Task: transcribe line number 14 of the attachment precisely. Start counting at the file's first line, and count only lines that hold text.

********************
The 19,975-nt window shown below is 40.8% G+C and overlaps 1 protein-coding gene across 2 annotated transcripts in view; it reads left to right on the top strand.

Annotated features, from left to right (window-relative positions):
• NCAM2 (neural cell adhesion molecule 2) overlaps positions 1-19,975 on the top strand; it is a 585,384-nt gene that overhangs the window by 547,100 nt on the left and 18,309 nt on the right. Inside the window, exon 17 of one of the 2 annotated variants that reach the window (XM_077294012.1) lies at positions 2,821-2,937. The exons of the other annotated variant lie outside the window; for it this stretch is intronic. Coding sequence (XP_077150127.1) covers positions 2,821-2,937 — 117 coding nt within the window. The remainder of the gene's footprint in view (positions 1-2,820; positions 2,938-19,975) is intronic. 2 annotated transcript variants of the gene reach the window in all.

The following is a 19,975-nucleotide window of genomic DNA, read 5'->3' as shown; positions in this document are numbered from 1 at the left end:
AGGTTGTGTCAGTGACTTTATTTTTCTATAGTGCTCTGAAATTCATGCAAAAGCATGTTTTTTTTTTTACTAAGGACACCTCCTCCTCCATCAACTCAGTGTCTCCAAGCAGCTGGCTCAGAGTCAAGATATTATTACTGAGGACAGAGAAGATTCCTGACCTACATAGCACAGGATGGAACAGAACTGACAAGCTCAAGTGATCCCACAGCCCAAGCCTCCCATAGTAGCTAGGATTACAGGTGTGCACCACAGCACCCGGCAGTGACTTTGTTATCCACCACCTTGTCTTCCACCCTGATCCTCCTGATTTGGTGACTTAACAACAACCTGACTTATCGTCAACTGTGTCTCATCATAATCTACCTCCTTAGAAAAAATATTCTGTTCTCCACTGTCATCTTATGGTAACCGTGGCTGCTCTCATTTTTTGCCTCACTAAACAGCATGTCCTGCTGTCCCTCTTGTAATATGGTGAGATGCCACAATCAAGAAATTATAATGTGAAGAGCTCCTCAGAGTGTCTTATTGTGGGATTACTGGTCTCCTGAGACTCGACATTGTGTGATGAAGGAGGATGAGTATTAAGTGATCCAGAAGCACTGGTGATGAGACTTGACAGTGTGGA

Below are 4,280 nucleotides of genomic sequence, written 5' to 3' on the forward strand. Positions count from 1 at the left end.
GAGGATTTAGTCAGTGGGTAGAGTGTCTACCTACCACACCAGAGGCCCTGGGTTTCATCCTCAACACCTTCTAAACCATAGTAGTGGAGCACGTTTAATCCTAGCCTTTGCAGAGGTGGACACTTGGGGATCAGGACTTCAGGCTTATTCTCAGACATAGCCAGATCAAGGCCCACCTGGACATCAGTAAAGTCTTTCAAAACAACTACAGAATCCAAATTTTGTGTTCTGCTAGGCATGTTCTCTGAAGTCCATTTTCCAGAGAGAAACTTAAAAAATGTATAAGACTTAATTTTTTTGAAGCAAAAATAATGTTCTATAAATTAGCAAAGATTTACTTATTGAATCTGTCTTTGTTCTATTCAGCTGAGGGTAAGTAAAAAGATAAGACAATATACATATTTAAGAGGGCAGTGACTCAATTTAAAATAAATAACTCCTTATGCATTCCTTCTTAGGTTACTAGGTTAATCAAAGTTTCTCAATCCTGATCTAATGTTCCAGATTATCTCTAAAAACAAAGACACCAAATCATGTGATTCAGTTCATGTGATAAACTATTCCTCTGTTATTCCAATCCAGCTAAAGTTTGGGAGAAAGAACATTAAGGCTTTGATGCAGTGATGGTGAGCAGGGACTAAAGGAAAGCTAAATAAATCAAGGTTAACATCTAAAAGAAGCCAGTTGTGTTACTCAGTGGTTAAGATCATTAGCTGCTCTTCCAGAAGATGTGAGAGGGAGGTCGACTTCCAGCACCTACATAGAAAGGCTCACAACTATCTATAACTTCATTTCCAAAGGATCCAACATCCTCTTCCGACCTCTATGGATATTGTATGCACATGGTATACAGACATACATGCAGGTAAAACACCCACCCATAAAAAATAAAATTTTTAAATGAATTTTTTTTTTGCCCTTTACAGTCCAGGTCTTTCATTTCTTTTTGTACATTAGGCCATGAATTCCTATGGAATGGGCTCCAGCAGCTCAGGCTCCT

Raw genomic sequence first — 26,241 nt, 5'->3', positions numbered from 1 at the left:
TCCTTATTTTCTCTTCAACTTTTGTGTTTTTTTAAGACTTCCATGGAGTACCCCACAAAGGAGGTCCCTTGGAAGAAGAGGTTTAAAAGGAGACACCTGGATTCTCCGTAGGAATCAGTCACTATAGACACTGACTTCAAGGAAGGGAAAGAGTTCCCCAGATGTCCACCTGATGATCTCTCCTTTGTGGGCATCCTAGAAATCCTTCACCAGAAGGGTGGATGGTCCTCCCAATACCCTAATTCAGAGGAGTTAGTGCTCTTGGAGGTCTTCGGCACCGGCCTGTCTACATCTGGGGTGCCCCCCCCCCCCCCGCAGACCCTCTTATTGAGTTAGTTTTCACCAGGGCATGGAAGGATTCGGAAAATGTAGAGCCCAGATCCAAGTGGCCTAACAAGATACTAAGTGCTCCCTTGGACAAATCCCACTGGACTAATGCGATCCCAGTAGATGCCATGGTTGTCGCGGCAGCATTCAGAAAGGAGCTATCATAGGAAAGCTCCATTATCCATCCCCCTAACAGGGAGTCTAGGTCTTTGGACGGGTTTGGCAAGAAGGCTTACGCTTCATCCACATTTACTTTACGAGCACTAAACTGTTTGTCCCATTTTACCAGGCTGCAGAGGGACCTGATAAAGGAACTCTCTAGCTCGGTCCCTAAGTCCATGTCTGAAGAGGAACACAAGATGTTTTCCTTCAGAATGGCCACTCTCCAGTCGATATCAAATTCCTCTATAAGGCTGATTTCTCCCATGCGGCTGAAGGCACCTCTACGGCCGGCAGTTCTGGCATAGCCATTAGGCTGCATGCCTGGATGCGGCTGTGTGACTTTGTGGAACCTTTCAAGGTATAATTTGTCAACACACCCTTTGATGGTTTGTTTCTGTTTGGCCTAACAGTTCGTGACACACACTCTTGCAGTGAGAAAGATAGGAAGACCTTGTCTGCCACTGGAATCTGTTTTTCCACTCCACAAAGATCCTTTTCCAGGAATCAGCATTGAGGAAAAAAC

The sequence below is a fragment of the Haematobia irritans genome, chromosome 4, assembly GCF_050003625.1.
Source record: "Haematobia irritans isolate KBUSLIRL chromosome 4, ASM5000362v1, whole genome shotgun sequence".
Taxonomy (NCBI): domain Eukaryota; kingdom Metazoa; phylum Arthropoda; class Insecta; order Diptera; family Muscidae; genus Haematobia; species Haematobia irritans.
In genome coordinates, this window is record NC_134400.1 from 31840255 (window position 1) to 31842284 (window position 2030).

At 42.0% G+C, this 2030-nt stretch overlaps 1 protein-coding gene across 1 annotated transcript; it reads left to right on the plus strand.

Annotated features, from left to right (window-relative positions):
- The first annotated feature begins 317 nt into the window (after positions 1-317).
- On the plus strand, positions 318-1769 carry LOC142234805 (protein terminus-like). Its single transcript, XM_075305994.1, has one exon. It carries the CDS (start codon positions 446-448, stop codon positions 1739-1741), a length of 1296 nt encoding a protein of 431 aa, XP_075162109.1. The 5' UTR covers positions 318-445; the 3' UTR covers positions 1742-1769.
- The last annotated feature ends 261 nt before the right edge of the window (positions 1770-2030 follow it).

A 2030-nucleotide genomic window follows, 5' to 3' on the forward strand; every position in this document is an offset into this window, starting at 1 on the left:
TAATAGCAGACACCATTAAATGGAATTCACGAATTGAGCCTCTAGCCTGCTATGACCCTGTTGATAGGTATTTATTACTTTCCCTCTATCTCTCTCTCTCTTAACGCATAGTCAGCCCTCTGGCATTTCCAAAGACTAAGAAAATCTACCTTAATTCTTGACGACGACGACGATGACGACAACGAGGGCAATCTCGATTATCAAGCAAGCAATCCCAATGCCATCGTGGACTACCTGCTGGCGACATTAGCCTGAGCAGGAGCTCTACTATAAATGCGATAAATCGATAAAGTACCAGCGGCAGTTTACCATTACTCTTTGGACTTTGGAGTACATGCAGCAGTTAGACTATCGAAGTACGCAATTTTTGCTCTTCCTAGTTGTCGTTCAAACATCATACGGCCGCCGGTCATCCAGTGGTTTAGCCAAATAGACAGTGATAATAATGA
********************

At 42.0% G+C, this 2030-nt stretch overlaps 1 protein-coding gene across 1 annotated transcript; it reads left to right on the plus strand.